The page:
every cup, the time of rising and going to bed every day and the

beginning of every bit of work, are subjects of express volitional

deliberation. Full half the time of such a man goes to the deciding or

regretting of matters which ought to be so ingrained in him as

practically not to exist for his consciousness at all." Have you ever

reflected how miserable you would be and what a task living would be if

you had to learn to write anew every morning when you go to class; or

if you had to relearn how to tie your necktie every day? The burden of

living would be intolerable.

The last advantage to be discerned in habit is economy. Habitual acts

do not have to be actively directed by consciousness. While they are

being performed, consciousness may be otherwise engaged. "The more of

the details of our daily life we can hand over to the effortless

custody of automatism, the more our higher powers of mind will be set

free for their own proper work." While you are brushing your hair or

tying your shoes, your mind may be engaged in memorizing poetry or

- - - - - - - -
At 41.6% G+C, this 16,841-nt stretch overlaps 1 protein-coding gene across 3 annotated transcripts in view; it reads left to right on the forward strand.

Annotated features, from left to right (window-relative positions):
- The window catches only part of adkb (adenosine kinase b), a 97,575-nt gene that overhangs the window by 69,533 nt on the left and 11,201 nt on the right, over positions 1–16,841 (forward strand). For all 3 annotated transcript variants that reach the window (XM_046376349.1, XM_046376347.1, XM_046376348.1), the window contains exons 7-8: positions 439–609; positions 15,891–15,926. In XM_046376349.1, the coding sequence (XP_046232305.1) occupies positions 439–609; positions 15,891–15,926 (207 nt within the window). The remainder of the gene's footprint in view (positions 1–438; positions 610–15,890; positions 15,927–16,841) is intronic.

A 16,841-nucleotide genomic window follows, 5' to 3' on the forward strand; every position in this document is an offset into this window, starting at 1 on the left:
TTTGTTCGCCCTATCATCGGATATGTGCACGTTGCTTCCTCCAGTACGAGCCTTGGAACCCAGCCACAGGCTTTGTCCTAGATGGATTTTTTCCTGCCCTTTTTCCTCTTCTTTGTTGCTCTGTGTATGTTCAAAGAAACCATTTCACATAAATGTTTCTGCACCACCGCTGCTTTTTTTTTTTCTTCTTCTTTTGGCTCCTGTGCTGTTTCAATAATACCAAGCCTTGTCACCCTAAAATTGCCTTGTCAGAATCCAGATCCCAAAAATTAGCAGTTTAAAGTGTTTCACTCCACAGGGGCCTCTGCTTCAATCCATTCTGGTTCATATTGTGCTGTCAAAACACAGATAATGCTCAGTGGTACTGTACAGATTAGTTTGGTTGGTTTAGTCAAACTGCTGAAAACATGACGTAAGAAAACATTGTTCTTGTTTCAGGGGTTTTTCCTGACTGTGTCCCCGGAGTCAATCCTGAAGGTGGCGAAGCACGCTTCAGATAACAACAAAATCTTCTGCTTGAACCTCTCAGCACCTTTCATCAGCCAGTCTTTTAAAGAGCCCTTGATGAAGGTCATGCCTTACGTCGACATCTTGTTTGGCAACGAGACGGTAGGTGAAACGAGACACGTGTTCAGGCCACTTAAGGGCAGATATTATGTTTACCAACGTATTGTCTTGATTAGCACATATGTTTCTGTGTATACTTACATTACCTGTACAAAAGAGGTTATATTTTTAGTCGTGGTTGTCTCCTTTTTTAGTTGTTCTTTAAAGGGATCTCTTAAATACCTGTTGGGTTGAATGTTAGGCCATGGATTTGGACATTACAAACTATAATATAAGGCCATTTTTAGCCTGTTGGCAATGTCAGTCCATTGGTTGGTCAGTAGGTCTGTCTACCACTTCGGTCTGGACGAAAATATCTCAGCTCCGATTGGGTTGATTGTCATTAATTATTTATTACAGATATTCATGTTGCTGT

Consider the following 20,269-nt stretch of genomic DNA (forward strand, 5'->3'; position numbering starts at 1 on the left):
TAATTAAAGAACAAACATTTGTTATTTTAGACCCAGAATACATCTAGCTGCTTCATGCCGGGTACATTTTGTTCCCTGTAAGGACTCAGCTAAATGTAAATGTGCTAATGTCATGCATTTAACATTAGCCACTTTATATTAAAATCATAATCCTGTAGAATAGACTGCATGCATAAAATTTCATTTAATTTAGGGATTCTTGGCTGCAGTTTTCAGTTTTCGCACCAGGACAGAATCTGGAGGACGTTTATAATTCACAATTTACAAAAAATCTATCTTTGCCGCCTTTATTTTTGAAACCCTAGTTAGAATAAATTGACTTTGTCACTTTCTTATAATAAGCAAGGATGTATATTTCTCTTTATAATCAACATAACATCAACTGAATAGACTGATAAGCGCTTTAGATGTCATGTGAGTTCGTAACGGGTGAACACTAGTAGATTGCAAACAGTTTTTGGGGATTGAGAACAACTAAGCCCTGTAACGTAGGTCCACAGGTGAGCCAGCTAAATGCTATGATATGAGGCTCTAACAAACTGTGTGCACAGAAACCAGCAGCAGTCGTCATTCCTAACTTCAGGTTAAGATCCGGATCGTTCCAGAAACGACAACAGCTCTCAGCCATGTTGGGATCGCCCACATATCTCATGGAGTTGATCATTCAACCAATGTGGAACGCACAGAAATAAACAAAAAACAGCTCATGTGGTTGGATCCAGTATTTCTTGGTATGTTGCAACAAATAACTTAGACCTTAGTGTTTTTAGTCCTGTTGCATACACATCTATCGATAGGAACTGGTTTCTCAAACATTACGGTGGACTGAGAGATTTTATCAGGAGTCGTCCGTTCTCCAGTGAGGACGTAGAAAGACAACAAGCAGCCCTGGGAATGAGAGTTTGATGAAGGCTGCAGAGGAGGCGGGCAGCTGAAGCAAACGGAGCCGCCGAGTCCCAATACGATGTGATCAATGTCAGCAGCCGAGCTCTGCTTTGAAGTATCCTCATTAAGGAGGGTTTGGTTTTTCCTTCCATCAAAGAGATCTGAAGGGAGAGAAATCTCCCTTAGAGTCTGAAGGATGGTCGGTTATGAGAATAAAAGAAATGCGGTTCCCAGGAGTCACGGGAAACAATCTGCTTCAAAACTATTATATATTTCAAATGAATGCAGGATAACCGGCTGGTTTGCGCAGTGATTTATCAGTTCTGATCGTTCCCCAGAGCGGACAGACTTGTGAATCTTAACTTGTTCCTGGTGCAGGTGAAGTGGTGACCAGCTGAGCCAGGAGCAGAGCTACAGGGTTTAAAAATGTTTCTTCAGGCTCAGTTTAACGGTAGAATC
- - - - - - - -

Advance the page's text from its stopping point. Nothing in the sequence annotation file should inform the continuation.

calculating arithmetical problems. Habit is thus a great economizer.

The ethical consequences of habit are so striking that before leaving

the subject we must give them acknowledgment. We can do no better than

to turn to the statement by Professor James, whose wise remarks upon

the subject have not been improved upon:

"The physiological study of mental conditions is thus the most powerful

ally of hortatory ethics. The hell to be endured hereafter, of which

theology tells, is no worse than the hell we make for ourselves in this

world by habitually fashioning our characters in the wrong way. Could

the young but realize how soon they will become mere walking bundles of

habits, they would give more heed to their conduct while in the plastic

state. We are spinning our own fates, good or evil, and never to be

undone. Every smallest stroke of virtue or of vice leaves its